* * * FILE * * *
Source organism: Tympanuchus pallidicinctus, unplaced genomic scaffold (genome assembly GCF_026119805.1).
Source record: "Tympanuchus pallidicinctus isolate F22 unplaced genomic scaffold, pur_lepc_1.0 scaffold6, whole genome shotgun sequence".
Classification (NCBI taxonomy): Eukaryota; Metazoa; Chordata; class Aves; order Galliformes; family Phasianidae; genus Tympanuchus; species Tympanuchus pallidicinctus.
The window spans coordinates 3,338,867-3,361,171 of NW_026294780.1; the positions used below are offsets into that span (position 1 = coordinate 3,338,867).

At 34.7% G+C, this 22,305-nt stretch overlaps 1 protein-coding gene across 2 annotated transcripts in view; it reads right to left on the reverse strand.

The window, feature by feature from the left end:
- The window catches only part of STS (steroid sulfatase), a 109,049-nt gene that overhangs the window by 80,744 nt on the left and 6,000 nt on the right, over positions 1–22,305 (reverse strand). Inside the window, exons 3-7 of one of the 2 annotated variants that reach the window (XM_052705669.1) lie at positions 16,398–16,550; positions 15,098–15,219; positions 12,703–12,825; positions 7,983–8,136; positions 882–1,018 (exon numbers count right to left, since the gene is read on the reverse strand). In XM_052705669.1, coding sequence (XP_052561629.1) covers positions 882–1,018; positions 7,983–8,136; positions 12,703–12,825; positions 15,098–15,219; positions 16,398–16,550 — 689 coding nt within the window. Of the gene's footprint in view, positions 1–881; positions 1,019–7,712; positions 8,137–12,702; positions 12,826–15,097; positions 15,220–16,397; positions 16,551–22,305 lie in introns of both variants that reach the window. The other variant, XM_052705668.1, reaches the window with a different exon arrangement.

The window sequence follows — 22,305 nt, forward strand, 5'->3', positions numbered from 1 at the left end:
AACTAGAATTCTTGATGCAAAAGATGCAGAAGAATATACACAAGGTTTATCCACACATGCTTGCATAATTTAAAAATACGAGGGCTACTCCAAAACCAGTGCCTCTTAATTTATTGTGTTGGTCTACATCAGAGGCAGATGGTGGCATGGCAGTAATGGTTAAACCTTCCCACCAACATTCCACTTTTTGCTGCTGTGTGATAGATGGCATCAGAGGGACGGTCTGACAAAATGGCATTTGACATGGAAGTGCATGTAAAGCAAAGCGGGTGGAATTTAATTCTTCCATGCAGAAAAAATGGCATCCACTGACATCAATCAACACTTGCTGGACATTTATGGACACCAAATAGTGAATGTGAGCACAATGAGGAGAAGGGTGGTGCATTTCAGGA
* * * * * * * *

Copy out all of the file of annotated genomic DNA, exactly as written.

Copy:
Source organism: Tympanuchus pallidicinctus, unplaced genomic scaffold (genome assembly GCF_026119805.1).
Source record: "Tympanuchus pallidicinctus isolate F22 unplaced genomic scaffold, pur_lepc_1.0 scaffold6, whole genome shotgun sequence".
Classification (NCBI taxonomy): Eukaryota; Metazoa; Chordata; class Aves; order Galliformes; family Phasianidae; genus Tympanuchus; species Tympanuchus pallidicinctus.
The window spans coordinates 3,338,867-3,361,171 of NW_026294780.1; the positions used below are offsets into that span (position 1 = coordinate 3,338,867).

At 34.7% G+C, this 22,305-nt stretch overlaps 1 protein-coding gene across 2 annotated transcripts in view; it reads right to left on the reverse strand.

The window, feature by feature from the left end:
- The window catches only part of STS (steroid sulfatase), a 109,049-nt gene that overhangs the window by 80,744 nt on the left and 6,000 nt on the right, over positions 1–22,305 (reverse strand). Inside the window, exons 3-7 of one of the 2 annotated variants that reach the window (XM_052705669.1) lie at positions 16,398–16,550; positions 15,098–15,219; positions 12,703–12,825; positions 7,983–8,136; positions 882–1,018 (exon numbers count right to left, since the gene is read on the reverse strand). In XM_052705669.1, coding sequence (XP_052561629.1) covers positions 882–1,018; positions 7,983–8,136; positions 12,703–12,825; positions 15,098–15,219; positions 16,398–16,550 — 689 coding nt within the window. Of the gene's footprint in view, positions 1–881; positions 1,019–7,712; positions 8,137–12,702; positions 12,826–15,097; positions 15,220–16,397; positions 16,551–22,305 lie in introns of both variants that reach the window. The other variant, XM_052705668.1, reaches the window with a different exon arrangement.

The window sequence follows — 22,305 nt, forward strand, 5'->3', positions numbered from 1 at the left end:
AACTAGAATTCTTGATGCAAAAGATGCAGAAGAATATACACAAGGTTTATCCACACATGCTTGCATAATTTAAAAATACGAGGGCTACTCCAAAACCAGTGCCTCTTAATTTATTGTGTTGGTCTACATCAGAGGCAGATGGTGGCATGGCAGTAATGGTTAAACCTTCCCACCAACATTCCACTTTTTGCTGCTGTGTGATAGATGGCATCAGAGGGACGGTCTGACAAAATGGCATTTGACATGGAAGTGCATGTAAAGCAAAGCGGGTGGAATTTAATTCTTCCATGCAGAAAAAATGGCATCCACTGACATCAATCAACACTTGCTGGACATTTATGGACACCAAATAGTGAATGTGAGCACAATGAGGAGAAGGGTGGTGCATTTCAGGA